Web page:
A new report has revealed that 95% of UK legal professionals believe generative AI tools will have a noticeable impact on the practice of law.
LexisNexis Legal & Professional has released a new report entitled “Generative AI and the future of the legal profession”, which highlights a disconnect between in-house counsels’ and law firms’ expectation of generative AI adoption.
49% of in-house counsel expect their law firms to be using generative AI in the next 12 months, and of that percentage 11% expect firms to be already using the technology.
Only 8% didn’t want AI used on their work. In contrast, 24% of firms believe their clients would not want them to use AI.
What’s more, 70% of in-house counsel will expect their firms to use AI, whilst only 55% of firms think their clients will expect it.
The survey of 1,175 UK legal professionals, conducted in May to June 2023, finds 87% are aware of generative AI tools – and of that group, 95% agree these tools will have an impact on the practice of law (38% said it will have a significant impact,11% said it will be transformative and 46% thought it would have “some impact”).
Nearly three-quarters (70%) of in-house counsel agree or strongly agree that law firms should be using cutting-edge technology, including generative AI tools.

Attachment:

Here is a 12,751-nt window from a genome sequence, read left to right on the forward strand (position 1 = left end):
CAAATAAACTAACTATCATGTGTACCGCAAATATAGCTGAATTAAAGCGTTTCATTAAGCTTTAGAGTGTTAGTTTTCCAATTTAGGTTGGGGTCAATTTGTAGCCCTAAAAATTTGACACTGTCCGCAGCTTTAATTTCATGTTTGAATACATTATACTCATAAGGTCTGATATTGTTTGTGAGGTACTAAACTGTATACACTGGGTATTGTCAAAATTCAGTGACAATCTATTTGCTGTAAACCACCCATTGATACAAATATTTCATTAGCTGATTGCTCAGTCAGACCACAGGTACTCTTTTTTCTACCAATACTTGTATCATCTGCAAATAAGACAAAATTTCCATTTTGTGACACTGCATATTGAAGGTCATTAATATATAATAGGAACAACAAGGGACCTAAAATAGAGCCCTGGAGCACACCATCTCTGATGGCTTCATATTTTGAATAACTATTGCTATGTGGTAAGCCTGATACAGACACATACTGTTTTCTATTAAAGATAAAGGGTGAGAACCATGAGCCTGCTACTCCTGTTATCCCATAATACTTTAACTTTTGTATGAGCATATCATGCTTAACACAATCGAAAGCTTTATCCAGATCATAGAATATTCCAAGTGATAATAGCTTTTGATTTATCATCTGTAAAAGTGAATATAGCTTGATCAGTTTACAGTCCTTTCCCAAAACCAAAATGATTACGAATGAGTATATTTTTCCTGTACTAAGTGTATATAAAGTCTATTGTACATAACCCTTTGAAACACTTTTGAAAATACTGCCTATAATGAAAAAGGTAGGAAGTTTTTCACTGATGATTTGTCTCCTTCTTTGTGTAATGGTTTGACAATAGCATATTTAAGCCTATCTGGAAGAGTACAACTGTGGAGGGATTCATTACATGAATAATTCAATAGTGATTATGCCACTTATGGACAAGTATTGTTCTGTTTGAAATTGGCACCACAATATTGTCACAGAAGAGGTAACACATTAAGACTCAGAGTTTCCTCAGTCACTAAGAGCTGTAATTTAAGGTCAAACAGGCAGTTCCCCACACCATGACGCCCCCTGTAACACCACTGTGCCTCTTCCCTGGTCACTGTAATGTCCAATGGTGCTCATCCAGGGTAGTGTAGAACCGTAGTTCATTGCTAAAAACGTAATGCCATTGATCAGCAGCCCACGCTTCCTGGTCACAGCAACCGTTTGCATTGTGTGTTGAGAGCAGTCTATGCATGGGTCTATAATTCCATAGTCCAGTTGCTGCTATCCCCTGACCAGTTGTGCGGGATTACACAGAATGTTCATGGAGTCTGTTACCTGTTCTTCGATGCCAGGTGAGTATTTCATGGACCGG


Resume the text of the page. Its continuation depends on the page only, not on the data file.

While only 36% of respondents have ever used generative AI in a personal or professional capacity, adoption rates are likely to accelerate in the coming months, with 39% saying they are currently exploring opportunities.
This rose to 64% when analysing responses from large law firms alone, and to 47% when looking at responses from in-house lawyers.
Almost two-thirds of respondents (65%) agree that generative AI technology will increase their efficiency. When asked how they would like to use generative AI specifically in their work, respondents said researching matters (66%), briefing documents (59%) and document analysis (47%) had the most potential.
However, many in the profession are understandably concerned about the risks that come from the use of AI technology. Two thirds (67%) of survey participants feel mixed about the impact of generative AI on the practice of law, admitting that they can see both the positives and the drawbacks.
Alison Rees-Blanchard, head of TMT legal guidance at LexisNexis, said:
“When freely available AI tools don’t have access to the relevant data, they have a tendency to make up the answers, or hallucinate.
This means any generated output must be checked thoroughly. However, a closed data source means that hallucinations will be easier to identify, as verification of the output is made easier.”